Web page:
An MTA worker has been in house for 3 days.  He is breathing better than most and is one of the lucky few who will go home today.  He tells me he doesn't want to complain and understands the crisis and pressure, but he has been in this room for 3 days and no one has cleaned it, not once.  I turn and for the first time focus and see the trash overflowing onto the floor with gowns, gloves and cups.  I step outside and speak with the desk clerk on the floor.  She replies:  I'm on it and calls for a janitor.  It occurs to me that it’s not enough to greet the staff in the hospital as I have been doing, but that every employee deserves my thanks:  the clerks, secretaries, respiratory therapists, librarian, janitors, dietetics staff. The list goes on. All these people I walk by in the halls or ask for supplies or other help - the place would come to a standstill without them.

Thanks for caring enough to come in under overwhelming circumstances. Thanks for calmly doing the work. Thanks for taking the risk.  

I see several older physicians working there.  They are taking a bigger risk than most, and yet there they are and they deserve thanks.  I think of something I read by Rabbi Jonathan Sacks: "Saying thank you is more than good manners. It’s good spirituality."

There are absolutely no visitors allowed. The patient’s only line to their families are their cellphones, but some people are just too sick to talk.  The hospitalists spend hours every day calling family members, as the families can’t see the doctors or their loved ones.  

Many patients have a toxic metabolic encephalopathy- the viral infection has made them confused. I see a woman in her 60s, but she looks a lot older than that.  On my first day when I saw her in the ER, she kept repeating: I want to go home. I want to go home. She has underlying chronic bronchitis and can’t breathe well enough to leave.  The next day I see her, her roommate is gone, she again begs to go home.  I explain why she can't.  She pauses and then changes her mantra: I just want to die, just let me die.  I feel an emotional numbness that perhaps I can't help but feel, but compassion is something human beings can and do control.  I hold her hand and feel inadequate, but not indifferent.  I can find no G-d in that room, except what I have brought in with me.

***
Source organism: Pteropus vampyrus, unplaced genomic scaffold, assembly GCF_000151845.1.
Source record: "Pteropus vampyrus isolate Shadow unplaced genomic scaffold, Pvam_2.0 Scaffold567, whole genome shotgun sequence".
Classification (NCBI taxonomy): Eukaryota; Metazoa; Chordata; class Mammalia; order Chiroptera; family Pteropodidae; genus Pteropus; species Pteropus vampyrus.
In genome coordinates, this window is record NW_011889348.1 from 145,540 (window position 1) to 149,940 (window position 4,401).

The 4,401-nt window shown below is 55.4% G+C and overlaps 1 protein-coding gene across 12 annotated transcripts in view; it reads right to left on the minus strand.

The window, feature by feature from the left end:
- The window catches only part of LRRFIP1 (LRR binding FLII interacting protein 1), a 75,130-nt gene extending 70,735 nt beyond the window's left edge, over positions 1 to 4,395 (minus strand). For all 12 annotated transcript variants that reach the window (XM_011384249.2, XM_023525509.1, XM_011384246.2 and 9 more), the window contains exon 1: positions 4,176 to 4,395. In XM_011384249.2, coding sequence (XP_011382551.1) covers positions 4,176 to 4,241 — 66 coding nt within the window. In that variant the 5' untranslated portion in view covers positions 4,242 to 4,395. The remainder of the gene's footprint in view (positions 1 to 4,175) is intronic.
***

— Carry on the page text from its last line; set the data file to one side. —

I am used to codes being called over the speakers in hospitals, but now they are about every two hours: calls for emergency intubation. The doctors maintain a sense of humor, but it’s dark: 

Let's all have dinner together Friday night.  We all have COVID anyhow.

Dr. T tells me that they all feel demoralized. We are not used to losing so many patients.  We feel helpless. One of the hospitalists explains that she had a 50 year old previously healthy man under her care, she thought he would be ok and then he abruptly decompensated and died. She had just called his wife to tell her that her husband had passed away, but his wife responded that this can't be, that he was healthy and that they must have the wrong number. The hospitalist said agonizingly:  We haven’t been trained to deliver so much bad news and under such circumstances…by phone.  

Between telederm clinic coverage in the Brooklyn hospitals and Passover, I won’t be at SNH this upcoming week, so on Friday, I said my farewells to the team. I am in awe of the calm and courage of the doctors, nurses, office staff and all the support staff that keep on working.  I feel embarrassed when Dr. T and the other hospitalists thank me for volunteering.  I did very little, but they mostly appreciated that I showed up.  It helped their morale knowing that they weren't in this alone.  I left feeling gratitude for the opportunity to help and for the mostly inspired behavior that I witnessed.  I wait to be reassigned and deployed at Brooklyn’s SUNY hospital where they are calling us off lists to cover in Emergency Rooms, medical wards and ICUs.  

Take home message: Stay home, wash your hands often and wear your masks when shopping, so that you won't need a hospital, where you might have a dermatologist doing your rectal exam.

By: Dr. Eve Lowenstein (aka Dr. Eve Sidlow)

Wed, May 25 2022 24 Iyyar 5782